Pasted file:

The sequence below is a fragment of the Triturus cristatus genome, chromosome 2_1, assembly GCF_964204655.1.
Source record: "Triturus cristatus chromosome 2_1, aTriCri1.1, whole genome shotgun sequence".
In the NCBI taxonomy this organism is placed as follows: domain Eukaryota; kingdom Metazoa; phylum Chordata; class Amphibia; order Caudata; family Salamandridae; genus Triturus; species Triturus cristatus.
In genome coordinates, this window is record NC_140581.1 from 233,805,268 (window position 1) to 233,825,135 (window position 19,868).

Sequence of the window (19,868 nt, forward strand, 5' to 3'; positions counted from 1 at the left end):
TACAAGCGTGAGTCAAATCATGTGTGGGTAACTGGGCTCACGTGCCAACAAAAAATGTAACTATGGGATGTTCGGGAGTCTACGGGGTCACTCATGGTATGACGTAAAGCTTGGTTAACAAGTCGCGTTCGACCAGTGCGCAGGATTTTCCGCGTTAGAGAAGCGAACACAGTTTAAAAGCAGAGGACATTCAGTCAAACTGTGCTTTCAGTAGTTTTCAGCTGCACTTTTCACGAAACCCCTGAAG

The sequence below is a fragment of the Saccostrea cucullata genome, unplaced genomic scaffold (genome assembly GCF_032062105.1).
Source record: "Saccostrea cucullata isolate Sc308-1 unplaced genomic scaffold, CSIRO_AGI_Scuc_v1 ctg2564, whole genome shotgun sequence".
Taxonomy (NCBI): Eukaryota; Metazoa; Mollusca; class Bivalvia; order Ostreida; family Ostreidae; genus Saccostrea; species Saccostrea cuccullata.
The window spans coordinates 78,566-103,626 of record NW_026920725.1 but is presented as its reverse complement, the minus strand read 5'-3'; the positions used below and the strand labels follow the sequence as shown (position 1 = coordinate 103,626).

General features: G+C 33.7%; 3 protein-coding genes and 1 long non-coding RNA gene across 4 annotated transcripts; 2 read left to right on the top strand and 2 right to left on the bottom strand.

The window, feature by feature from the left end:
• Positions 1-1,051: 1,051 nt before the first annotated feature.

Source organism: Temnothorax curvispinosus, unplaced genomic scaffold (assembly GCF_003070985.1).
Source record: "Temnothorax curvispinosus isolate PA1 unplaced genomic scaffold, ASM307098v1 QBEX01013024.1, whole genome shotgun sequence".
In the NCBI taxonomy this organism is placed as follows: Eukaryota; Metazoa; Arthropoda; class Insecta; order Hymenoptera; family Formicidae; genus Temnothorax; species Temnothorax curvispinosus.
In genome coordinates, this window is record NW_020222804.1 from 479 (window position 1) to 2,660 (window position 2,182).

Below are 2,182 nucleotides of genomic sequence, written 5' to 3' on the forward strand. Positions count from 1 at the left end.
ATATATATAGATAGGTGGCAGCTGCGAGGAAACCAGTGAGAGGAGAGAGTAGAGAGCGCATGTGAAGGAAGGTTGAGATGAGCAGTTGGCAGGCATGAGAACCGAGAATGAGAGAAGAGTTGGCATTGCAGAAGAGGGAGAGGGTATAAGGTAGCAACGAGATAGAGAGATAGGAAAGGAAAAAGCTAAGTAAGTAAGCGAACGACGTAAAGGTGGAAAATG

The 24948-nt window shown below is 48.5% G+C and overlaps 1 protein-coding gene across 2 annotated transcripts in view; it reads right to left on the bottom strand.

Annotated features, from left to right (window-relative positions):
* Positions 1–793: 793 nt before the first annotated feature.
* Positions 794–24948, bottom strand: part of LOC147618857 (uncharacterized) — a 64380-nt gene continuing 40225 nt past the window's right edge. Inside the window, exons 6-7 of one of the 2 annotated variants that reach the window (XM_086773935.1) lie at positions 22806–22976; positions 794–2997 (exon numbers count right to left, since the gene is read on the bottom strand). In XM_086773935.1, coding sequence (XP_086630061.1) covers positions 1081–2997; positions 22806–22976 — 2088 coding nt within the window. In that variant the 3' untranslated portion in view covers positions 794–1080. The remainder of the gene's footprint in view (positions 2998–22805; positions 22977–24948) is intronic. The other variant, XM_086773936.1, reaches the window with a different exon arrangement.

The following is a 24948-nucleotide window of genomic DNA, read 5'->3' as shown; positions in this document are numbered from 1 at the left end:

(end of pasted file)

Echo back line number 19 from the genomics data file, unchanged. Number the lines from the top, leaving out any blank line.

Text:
ATATATATAGATAGGTGGCAGCTGCGAGGAAACCAGTGAGAGGAGAGAGTAGAGAGCGCATGTGAAGGAAGGTTGAGATGAGCAGTTGGCAGGCATGAGAACCGAGAATGAGAGAAGAGTTGGCATTGCAGAAGAGGGAGAGGGTATAAGGTAGCAACGAGATAGAGAGATAGGAAAGGAAAAAGCTAAGTAAGTAAGCGAACGACGTAAAGGTGGAAAATG